Once clicked, the victim will unknowingly have their system infected.
STAGE 4 – Exploitation via Control Channel
Once the payload is activated, the system is infected and I can now start to establish further persistence.
Things I may decide to do:
- Use a credential dumper, trigger a password hash attack or perhaps install a root-kit which will run at boot-up to steal as many system and user credentials as possible.
- Build a profile of the system I am on; understand environment variables (for example, network connections; registry values; running processes and applications)
- Attempt to disable local security measures such as AV or a local firewall.
Once I have obtained user credentials, I can impersonate any acquired user account.
I can now use my user privileges to:
- Execute a new process if I wish, or migrate into the memory of a normal process/application, so there is no suspicion of any of these activities.
- Use an MD5 collision to impersonate any process and possibly even evade Application Whitelisting tools with customer installers/malware (akin to Flame malware).
PROGRESS: This is my base machine, and will be used for exfiltration later.
My investigations allow me to understand where this machine connects. I discover the server network and also the POS network as well as the legitimate network connections through which data is transmitted.
- I can use the user credential to laterally move across the environment gathering information but essentially to steal more user credentials and infect more machines on this network.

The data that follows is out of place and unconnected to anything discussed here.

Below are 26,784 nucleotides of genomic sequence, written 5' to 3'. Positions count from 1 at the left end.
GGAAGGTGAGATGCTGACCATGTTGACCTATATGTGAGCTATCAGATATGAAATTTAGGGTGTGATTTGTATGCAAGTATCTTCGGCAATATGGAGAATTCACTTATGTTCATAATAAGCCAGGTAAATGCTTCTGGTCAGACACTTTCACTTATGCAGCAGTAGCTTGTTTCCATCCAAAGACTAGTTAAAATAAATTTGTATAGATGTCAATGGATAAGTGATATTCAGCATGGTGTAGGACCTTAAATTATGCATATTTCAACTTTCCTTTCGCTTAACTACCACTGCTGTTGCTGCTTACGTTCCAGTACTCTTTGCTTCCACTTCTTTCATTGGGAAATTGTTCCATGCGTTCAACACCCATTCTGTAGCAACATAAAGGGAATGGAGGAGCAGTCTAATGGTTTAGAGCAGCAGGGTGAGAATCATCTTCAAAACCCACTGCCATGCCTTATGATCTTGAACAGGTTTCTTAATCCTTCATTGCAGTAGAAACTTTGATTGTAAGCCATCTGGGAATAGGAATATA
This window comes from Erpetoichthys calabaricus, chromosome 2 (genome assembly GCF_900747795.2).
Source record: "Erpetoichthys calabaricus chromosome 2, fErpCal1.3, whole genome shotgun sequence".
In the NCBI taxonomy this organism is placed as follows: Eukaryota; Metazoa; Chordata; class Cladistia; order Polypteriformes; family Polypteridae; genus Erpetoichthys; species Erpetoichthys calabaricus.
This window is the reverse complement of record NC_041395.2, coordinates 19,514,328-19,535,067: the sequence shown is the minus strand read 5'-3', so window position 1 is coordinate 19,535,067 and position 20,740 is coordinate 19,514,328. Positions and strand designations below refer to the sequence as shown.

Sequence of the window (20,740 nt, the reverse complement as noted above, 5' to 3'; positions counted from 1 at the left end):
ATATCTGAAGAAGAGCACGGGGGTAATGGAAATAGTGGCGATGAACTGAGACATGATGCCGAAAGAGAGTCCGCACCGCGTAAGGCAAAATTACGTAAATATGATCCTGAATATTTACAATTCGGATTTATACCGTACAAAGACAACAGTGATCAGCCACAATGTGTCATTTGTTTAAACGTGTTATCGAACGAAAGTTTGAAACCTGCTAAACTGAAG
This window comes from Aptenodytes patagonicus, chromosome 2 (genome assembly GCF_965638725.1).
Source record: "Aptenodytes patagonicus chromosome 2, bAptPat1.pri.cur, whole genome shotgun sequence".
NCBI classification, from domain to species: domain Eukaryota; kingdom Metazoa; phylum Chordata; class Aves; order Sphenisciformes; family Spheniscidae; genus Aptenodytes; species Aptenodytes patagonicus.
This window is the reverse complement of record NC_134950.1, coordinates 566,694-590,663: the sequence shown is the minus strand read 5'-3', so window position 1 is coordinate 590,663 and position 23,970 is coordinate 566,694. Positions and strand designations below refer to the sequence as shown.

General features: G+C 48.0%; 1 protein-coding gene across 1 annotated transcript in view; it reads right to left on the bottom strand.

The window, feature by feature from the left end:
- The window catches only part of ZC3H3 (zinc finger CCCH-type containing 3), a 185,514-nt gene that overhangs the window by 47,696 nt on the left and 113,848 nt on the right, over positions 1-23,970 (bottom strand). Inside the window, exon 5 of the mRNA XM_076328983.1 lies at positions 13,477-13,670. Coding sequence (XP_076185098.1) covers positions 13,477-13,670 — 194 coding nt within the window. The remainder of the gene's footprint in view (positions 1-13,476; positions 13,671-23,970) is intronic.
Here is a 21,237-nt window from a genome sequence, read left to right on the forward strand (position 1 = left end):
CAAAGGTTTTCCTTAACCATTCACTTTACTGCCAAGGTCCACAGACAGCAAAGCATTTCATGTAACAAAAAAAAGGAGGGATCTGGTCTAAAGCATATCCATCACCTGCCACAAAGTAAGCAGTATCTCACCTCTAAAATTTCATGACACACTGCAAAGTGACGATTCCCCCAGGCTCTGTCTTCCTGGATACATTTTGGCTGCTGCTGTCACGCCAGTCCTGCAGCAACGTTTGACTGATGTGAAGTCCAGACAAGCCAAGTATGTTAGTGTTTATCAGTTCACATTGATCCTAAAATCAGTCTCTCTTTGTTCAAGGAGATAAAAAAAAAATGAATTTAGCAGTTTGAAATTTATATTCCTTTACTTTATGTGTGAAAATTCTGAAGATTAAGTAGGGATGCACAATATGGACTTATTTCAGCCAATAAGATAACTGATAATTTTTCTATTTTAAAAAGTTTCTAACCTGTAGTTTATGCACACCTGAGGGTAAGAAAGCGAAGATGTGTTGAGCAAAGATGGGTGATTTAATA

I will now attempt to hop onto the POS network and infect a machine using the user privileges I obtained.
- I have customized malware which will take a memory dump of the POS system that I will use to steal credit card data.
PROGRESS: I have successfully pivoted to a POS network and a POS system.
STAGE 5 – Installation
- I will upload a memory dumping tool which is masquerading as a legitimate MD5 executable to evade local security. (MD5 collision)
This tool provides a list of all the current running processes on the POS system, including the credit card software.
PROGRESS: I have successfully deployed customized malware that is masquerading as a legitimate MD5 process. This malware is gathering information on the POS system, specifically the POS application (POS.exe).
STAGE 6 – Action
- With the process ID for POS.exe obtained. I will use my malware to locally dump the process memory of POS.exe which has details of all the credit cards that have been processed since the POS application has been running.
- I have dumped the memory in a local folder on the POS system.
- With my legitimate open network connection, I can move the memory dump to the base machine.
PROGRESS: PII and CC data has been offloaded locally. Ready for exfiltration.
Clean Up and Exfiltration:
- I use a zipping tool and batch file, which compresses the memory dumps.
- I download the dumps to a share on the base machine (I can set up cron jobs to do this low and slow to evade detection).
- I remove the share and delete the dump folder.
- I also delete any audit logs.
PROGRESS: data exfiltration complete. Tracks removed.
Food for thought
Many organizations have various security investments to try and reduce their risk. An investigation should be focused on asking the right questions pre- or post-breach. With security tooling in mind, these are the types of key attack identifiers we should be looking to clearly visualize in our armory. And remember, the first time ANY activity occurs for a user, endpoint, server, or service account should be recorded and called out as interesting by the system.